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Arch Aesthetic Plast Surg > Volume 21(1); 2015 > Article
Choi, Cho, and Lee: Complications of Injectable Soft Tissue Filler

Abstract

Background

Soft tissue fillers have been used widely in recent years. As the use of filler increases, many complications have arisen. The complications should be prevented and if it occurs effective treatments are necessary to achieve a satisfying aesthetic result. In this article, we discuss the commonly used soft tissue filler and their complications.

Methods

We divided the soft tissue filler into three groups according to its origin. The possible complications and management according to the kind of filler were reviewed.

Results

Soft tissue fillers can be divided into autologous, biologic, and synthetic groups. Local reaction in the injection site is a common and minimal complication. Misplacement, allergic reaction, infection, and delayed granulomatous reaction can occur. Skin necrosis and visual impairment can occur. It is desirable to have proficiency of basic injection techniques such as aspiration before injection, injection with needle withdrawal, slow injection of small amount, using the blunt-tipped microcannula, pinching and tenting.

Conclusions

Soft tissue filler is a simple and safe material to soft tissue augmentation. Clinicians should know about the property and complications of the commonly used fillers. Also clinicians should be well aware of preventing and treating the complications.

INTRODUCTION

Soft tissue fillers for soft tissue augmentation and the correction of wrinkles have been used widely in recent years. Various kinds of products have been developing and the demand for these products is growing more and more rapidly. The popularity of soft tissue fillers was based on the safety profile, easy application and low complications rate [1]. As the use of fillers increases, many complications have arisen recently. The range of complications varies widely. Local and temporary reaction to the filler is common and self-limited. Ozturk et al. [1] named the minimal and self-limited complication simply as adverse sequelae. Misplacement of filler, allergic reaction, infection and biofilm formation, and delayed granulomatous reaction can occur and proper treatments are necessary [1-3]. Skin necrosis and visual impairment are not common but it is a disaster to both the patient and the clinician [4,5]. These complications have to be treated immediately and properly. Clinicians are familiar with the nature and property of most commonly used fillers and their procedure technique. Enough practice is necessary to prevent various complications because injection technique is critical. Although clinicians take care of above-mentioned factors, complications can develop unexpectedly. Clinicians should be aware of the method to deal with the complications. In this article, we introduce the three different groups of fillers according to their origin and discuss properties of each filler and possible complications. We also review how to avoid or manage the complications of soft tissue fillers.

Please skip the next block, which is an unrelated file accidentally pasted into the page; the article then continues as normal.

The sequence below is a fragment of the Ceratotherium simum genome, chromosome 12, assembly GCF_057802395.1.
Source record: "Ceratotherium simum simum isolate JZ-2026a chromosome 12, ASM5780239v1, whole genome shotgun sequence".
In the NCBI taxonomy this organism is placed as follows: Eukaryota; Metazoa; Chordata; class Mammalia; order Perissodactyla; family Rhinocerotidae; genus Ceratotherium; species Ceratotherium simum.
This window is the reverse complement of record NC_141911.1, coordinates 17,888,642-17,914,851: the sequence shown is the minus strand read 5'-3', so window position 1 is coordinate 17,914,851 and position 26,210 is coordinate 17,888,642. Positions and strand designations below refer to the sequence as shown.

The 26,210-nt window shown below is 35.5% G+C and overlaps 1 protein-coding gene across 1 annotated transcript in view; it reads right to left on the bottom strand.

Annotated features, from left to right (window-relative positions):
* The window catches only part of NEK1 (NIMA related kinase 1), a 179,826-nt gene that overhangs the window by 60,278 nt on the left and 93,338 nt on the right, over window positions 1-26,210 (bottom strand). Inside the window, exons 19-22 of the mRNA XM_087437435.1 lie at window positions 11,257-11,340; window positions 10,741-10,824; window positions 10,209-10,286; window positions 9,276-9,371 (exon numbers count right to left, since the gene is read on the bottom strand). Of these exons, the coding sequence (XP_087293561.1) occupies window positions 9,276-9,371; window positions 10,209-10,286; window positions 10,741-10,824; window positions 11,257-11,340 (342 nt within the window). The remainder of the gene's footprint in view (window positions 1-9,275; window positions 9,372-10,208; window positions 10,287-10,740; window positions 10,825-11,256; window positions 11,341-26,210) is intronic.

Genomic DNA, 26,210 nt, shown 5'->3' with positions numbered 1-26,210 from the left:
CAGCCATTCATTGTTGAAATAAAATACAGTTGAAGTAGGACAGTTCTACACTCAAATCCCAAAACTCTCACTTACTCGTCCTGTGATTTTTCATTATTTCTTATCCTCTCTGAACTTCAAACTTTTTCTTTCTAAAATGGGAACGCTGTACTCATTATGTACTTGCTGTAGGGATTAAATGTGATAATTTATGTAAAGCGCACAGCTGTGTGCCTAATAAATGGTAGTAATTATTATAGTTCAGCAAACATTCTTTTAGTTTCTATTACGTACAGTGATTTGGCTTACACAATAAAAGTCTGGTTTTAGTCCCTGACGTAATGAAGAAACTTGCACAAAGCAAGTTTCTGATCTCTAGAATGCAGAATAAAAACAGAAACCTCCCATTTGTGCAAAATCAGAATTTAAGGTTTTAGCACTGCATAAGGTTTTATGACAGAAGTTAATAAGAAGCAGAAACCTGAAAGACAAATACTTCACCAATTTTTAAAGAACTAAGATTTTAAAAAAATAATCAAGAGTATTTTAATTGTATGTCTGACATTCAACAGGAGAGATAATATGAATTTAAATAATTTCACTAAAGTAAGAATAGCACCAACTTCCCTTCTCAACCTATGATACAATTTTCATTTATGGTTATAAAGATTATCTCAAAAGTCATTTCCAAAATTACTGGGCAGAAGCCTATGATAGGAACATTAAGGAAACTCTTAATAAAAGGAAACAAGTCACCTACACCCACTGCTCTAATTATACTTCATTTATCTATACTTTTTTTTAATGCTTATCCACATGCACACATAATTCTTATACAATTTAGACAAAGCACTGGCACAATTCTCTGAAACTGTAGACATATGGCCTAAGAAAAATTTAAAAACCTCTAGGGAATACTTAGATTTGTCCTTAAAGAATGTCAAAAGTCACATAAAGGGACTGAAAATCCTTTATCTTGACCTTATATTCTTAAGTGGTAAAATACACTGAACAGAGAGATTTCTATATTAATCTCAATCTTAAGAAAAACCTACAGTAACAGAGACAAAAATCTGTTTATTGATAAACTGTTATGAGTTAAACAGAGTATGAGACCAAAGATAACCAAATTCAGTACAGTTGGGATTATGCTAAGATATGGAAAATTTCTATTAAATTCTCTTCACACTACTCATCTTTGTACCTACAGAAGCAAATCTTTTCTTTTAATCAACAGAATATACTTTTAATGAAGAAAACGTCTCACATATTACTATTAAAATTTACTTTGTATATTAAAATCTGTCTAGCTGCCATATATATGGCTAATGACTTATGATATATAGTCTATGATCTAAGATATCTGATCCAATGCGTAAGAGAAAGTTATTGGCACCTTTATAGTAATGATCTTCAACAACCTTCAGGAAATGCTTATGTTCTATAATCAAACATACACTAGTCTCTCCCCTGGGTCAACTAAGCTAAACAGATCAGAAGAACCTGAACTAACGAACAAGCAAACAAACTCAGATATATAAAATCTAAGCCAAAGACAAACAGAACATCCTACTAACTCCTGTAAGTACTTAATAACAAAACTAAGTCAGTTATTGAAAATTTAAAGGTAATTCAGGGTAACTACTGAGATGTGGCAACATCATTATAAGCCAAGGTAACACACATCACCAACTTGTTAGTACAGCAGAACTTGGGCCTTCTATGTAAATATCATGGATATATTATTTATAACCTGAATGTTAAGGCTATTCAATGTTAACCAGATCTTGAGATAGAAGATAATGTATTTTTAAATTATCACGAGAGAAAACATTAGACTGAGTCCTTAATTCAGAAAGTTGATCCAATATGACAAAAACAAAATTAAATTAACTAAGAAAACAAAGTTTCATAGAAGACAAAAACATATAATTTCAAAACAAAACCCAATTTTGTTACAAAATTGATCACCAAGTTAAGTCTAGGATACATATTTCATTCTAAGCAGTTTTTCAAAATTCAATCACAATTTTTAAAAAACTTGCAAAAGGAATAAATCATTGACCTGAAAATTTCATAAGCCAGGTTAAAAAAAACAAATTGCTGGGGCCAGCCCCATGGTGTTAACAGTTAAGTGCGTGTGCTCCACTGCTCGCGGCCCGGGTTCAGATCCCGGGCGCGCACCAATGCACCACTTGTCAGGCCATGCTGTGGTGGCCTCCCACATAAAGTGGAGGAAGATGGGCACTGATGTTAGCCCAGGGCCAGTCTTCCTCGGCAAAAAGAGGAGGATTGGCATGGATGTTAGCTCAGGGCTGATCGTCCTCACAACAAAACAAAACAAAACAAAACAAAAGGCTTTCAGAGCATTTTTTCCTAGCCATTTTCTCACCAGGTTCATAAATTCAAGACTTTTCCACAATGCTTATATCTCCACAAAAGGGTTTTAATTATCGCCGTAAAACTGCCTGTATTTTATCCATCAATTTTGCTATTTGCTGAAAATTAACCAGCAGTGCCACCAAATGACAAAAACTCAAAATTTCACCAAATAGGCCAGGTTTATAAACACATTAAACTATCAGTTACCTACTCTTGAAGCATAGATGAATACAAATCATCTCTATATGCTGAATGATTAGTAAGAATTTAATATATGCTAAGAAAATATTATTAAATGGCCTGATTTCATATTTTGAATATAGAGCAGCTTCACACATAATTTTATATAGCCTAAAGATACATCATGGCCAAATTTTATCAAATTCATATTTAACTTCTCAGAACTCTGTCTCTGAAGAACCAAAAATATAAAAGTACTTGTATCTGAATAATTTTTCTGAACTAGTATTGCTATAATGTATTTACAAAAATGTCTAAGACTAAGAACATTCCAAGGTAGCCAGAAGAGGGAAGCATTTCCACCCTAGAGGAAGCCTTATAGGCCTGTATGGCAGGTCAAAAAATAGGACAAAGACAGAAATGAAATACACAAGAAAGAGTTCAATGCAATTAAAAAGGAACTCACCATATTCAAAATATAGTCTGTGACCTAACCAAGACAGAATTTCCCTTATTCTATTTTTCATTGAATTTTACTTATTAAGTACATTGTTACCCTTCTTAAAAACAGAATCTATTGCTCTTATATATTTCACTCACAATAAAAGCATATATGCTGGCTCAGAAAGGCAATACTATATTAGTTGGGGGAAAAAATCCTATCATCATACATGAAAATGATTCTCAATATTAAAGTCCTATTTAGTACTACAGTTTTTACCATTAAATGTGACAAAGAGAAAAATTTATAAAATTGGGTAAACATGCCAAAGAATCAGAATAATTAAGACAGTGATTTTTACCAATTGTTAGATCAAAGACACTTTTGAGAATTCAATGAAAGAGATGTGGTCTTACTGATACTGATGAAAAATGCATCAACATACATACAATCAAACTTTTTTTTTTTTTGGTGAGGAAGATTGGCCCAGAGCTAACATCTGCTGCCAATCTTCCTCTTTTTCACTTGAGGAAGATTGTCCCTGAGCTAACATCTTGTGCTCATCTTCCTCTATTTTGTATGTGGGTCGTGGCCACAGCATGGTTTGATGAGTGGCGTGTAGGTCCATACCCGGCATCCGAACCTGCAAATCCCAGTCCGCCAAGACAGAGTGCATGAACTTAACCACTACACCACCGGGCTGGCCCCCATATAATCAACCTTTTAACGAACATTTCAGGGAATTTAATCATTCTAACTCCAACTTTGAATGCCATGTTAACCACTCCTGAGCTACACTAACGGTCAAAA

Classification of fillers

Recently, various kind of soft tissue filler are available. Each filler has its own property. So the clinician has to choose proper the filler according to the patient’s need to obtain good aesthetic result and to prevent undesired complications. In order to understand the nature of each filler, filler can be categorized the three broad groups, autologous, biologic, and synthetic filler, according to origin [6]. First, autologous filler can be obtained from own tissue such as dermis, fascia, cartilage, and fat [6-8]. Among them, autologous fat is most common injectable material. Autologous fat is regarded as ideal material in terms of nontoxicity, noncarcinogenicity, and biocompatibility. But a major drawback is its unpredictable absorption rate. And donor site morbidity is inevitable to obtain the fat [8]. So autologous fat graft is a good but somewhat inconvenient option compared with commercial products. Second is biologic filler. This is made up of biologic materials which are organic source from human, animal, or bacteria [6]. Biologic fillers have been used widely. However they can cause hypersensitivity reaction and immune rejection response and the effect lasts temporarily [9]. The commonly used biologic fillers are acellular soft-tissue matrix, collagen, and hyaluronic acid (HA) [9,10]. Collagen fillers are derived from materials extracted from bovine, porcine, and human body. CosmoDerm® and CosmoPlast® containing the type 1 collagen derived from bioengineered skin [11]. This filler was created based on the idea that as type 1 collagen decreases with age, dermis loses its elasticity [11]. It can be used with HA fillers together. The benefit is decreased downtime, decreased bruising, decreased pain on injection [11]. HA filler is the most commonly used one. HA is a glycosaminoglycan which is a component of connective tissue such as bone, cartilage, skin, and synovial fluid. The typical product of HA filler is Restylane® [12,13]. Restylane® is a nonanimal stabilized HA gel and was approved by Food and Drug Administration (FDA) in 2003 for facial wrinkle correction [6]. It is made from bacteria by biofermentaion process and has less hypersensitivity reactions and transmission of harmful infectious source [14]. Restylane® subdivides into Restylane Touch (Fine Lines), Restylane, Perlane according to difference size of the constituent particle [13]. Third, there is the synthetic filler which is made using silicone, polymethylmethacrylate (PMMA), Calcium hydroxyapatite, and Poly-L-lactic acid (PLLA) [6]. The effect of synthetic filler continues permanently. Silicone had been used for aesthetic purpose in the past, but it has many problems. It becomes hardness and migrates. Also silicone causes inflammation and skin necrosis. ArteFill® is made from PMMA microspheres suspended in bovine collagen. After injection of ArteFill®, bovine collagen is absorbed. PMMA is surrounded by patient’s own collagen and becomes stable. By this principle, it makes that ArteFill® continues permanently [15]. Radiesse® is made from a mixture of calcium hydroxyapatite and polysaccharide gel in the ratio of three to seven [16]. Sculptra® is made from the PLLA. The advantage of Sculptra® is excellent biocompatibility [17,18]. The permanent filler remains in the body for a long time, it is more difficult to manage the complication than reversible filler.